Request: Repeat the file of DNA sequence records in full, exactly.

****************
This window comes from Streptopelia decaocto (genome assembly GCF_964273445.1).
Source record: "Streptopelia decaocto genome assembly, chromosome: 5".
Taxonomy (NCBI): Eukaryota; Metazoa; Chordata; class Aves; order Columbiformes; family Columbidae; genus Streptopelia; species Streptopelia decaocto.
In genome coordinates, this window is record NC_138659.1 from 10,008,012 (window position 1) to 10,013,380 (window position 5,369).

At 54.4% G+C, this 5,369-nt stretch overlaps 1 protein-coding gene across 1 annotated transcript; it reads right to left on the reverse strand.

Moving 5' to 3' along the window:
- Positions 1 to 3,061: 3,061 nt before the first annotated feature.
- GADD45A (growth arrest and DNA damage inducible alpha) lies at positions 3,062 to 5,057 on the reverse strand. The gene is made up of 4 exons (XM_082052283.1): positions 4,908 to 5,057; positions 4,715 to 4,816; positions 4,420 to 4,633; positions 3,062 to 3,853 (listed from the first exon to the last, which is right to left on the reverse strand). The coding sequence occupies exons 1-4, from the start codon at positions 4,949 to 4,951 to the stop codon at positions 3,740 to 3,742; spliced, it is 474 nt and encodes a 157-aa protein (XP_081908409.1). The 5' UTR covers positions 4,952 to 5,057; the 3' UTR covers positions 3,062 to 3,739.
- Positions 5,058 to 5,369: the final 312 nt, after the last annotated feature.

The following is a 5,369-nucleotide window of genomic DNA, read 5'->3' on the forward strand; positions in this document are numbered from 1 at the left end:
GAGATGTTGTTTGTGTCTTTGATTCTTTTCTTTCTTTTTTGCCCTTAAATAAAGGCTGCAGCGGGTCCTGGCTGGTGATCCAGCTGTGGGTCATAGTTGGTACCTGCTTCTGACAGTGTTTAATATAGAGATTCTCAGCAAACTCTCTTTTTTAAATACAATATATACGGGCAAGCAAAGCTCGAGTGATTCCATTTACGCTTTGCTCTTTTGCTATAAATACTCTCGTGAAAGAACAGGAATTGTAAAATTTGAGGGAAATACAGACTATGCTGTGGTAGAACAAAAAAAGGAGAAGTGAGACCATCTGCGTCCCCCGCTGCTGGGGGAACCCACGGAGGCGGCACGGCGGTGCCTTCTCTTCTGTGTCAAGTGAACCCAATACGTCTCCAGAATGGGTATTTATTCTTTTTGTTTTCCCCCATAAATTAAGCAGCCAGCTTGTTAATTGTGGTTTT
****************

This window comes from Streptopelia decaocto (genome assembly GCF_964273445.1).
Source record: "Streptopelia decaocto genome assembly, chromosome: 5".
Taxonomy (NCBI): Eukaryota; Metazoa; Chordata; class Aves; order Columbiformes; family Columbidae; genus Streptopelia; species Streptopelia decaocto.
In genome coordinates, this window is record NC_138659.1 from 10,008,012 (window position 1) to 10,013,380 (window position 5,369).

At 54.4% G+C, this 5,369-nt stretch overlaps 1 protein-coding gene across 1 annotated transcript; it reads right to left on the reverse strand.

Moving 5' to 3' along the window:
- Positions 1 to 3,061: 3,061 nt before the first annotated feature.
- GADD45A (growth arrest and DNA damage inducible alpha) lies at positions 3,062 to 5,057 on the reverse strand. The gene is made up of 4 exons (XM_082052283.1): positions 4,908 to 5,057; positions 4,715 to 4,816; positions 4,420 to 4,633; positions 3,062 to 3,853 (listed from the first exon to the last, which is right to left on the reverse strand). The coding sequence occupies exons 1-4, from the start codon at positions 4,949 to 4,951 to the stop codon at positions 3,740 to 3,742; spliced, it is 474 nt and encodes a 157-aa protein (XP_081908409.1). The 5' UTR covers positions 4,952 to 5,057; the 3' UTR covers positions 3,062 to 3,739.
- Positions 5,058 to 5,369: the final 312 nt, after the last annotated feature.

The following is a 5,369-nucleotide window of genomic DNA, read 5'->3' on the forward strand; positions in this document are numbered from 1 at the left end:
GAGATGTTGTTTGTGTCTTTGATTCTTTTCTTTCTTTTTTGCCCTTAAATAAAGGCTGCAGCGGGTCCTGGCTGGTGATCCAGCTGTGGGTCATAGTTGGTACCTGCTTCTGACAGTGTTTAATATAGAGATTCTCAGCAAACTCTCTTTTTTAAATACAATATATACGGGCAAGCAAAGCTCGAGTGATTCCATTTACGCTTTGCTCTTTTGCTATAAATACTCTCGTGAAAGAACAGGAATTGTAAAATTTGAGGGAAATACAGACTATGCTGTGGTAGAACAAAAAAAGGAGAAGTGAGACCATCTGCGTCCCCCGCTGCTGGGGGAACCCACGGAGGCGGCACGGCGGTGCCTTCTCTTCTGTGTCAAGTGAACCCAATACGTCTCCAGAATGGGTATTTATTCTTTTTGTTTTCCCCCATAAATTAAGCAGCCAGCTTGTTAATTGTGGTTTT